During the winter, when you bundle up with extra layers, coats, and scarves to keep warm and defend against the cold–don’t forget about your feet! The dry winter air can steal moisture from your skin and feet, making the dead skin around your heels likely to harden and crack. Read on to learn about how to protect your feet and prevent cracked heels this winter.
Cracked Heels & Winter
Though cracked heels can occur at any time of the year, they are a common winter ailment. The winter means cold, dry air with little humidity drying out your skin. While most people remember to keep themselves warm, it can be easy to forget about foot care! Your feet are naturally dryer than other areas making them more prone to dryness and cracking during the winter months.
If you already have a buildup of dead skin and callus on your heels, the cold wind and blasting heat from indoor heaters can dry your feet out leading to painful splits and cracking in your skin.
Seasonal dry skin can cause cracked heels, but other factors to consider may include:
- Frequent hot showers
- Improper footwear
- Standing for long hours
- Using harsh soaps that strip your skin of natural protective oils
- Walking around barefoot
Certain medical conditions such as diabetes, vitamin deficiency, fungal infections, psoriasis, obesity, and pregnancy may also lead to dry skin and cracked heels. If you have an underlying medical condition, speak with your doctor before seeking treatment.
In some cases, cracks can lead to infection or make walking painful. If you suspect infection or have difficulty placing weight on your feet, contact your doctor.
What Can I Do to Protect My Feet This Winter?
Soaking your feet regularly in lukewarm water can help keep your feet feeling soft and smooth. Do not use hot water as it will strip away protective oils and leave your skin prone to dryness. Add Epsom salts, essential oils, oatmeal, buttermilk, and honey to add extra moisturizing properties to the water.
Soak your feet for 20 minutes and gently pat your feet dry before exfoliating or adding a moisturizer.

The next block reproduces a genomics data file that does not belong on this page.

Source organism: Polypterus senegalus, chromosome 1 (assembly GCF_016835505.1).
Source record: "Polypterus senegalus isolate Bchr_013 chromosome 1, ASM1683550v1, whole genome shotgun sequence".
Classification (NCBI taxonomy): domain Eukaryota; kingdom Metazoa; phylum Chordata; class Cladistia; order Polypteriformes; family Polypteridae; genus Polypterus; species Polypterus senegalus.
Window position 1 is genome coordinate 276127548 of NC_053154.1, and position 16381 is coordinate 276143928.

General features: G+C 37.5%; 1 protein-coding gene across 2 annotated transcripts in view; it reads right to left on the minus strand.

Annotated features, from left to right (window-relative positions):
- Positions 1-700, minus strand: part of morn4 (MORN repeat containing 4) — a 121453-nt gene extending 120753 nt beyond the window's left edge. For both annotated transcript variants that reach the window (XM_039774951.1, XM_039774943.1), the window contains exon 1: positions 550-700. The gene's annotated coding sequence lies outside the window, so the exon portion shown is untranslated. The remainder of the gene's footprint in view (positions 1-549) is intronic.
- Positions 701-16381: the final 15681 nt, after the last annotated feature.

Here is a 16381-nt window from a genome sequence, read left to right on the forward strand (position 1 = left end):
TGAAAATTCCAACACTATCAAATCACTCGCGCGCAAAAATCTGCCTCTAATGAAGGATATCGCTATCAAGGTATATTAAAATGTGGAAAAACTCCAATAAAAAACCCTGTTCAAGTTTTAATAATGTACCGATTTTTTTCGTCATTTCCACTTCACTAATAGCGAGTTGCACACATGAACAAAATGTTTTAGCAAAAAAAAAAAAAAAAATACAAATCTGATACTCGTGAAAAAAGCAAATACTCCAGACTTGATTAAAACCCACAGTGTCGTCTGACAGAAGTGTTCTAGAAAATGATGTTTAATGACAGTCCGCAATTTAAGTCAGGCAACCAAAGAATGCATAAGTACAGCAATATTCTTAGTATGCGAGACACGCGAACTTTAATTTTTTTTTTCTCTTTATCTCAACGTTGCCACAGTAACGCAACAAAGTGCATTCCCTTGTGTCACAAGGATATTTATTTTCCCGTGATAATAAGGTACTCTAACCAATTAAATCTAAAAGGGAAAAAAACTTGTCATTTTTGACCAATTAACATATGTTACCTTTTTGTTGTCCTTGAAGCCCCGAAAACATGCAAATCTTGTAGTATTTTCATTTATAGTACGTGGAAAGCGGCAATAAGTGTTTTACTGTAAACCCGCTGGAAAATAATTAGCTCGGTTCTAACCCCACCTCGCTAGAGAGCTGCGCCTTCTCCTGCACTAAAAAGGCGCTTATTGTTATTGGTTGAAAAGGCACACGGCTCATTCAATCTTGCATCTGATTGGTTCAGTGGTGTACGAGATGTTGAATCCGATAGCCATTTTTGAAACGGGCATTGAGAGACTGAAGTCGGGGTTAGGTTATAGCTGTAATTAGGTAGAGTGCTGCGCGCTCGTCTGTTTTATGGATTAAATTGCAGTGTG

After your soak, gently exfoliate your feet with a pumice stone or foot file to remove dead skin and smooth down calluses. If calluses become too thick, they can lose their elasticity and flexibility causing cracks when you move or if friction occurs.
If you use a pumice stone remember to clean it and rinse it well every few weeks to remove bacteria and dead skin.
If you notice rough calluses or cracks in your heel, it can be tempting to pick at them. Do not shave, peel, or pick away at your skin on your own. Schedule an appointment with your podiatrists for treatment to prevent injury or worsening the condition of your feet.
Once you’ve soaked your feet or finished exfoliating, remember to moisturize! Invest in a good quality balm or ointment that you can apply daily in the morning and night.
Be consistent and apply to your feet daily. After you shower, try to moisturize within 10 minutes to keep your skin soft, smooth, and healthy. Massage the product into your feet and trap in extra moisture with cotton socks or silicone heel covers overnight.
Make sure you stay hydrated by drinking plenty of water throughout the day. In dry winter climates, it is easy for your skin to dry out so drink more water during the day to keep your skin hydrated and prevent dryness.
A humidifier can help to restore moisture into the air while you sleep to help prevent your skin from becoming too dry, irritated, or itchy this winter.
Avoid standing in one position for too long and invest in shoes or custom inserts with cushioned heels. Make sure your shoes are not too loose or tight to prevent friction or additional pressure on your feet.
It’s winter and cold outside! As you bundle up and get ready for this holiday season, remember to consider your feet, and take off them with these tips! In many cases, cracked heels may not be cause for concern and you can treat them at home with over-the-counter remedies. However, if you have a severe case or an underlying medical condition, it is important to speak with your doctor to prevent any complications. For more information on how to prevent dry, cracked feet this winter or to schedule an appointment, contact Martha P. Aponte, DPM today.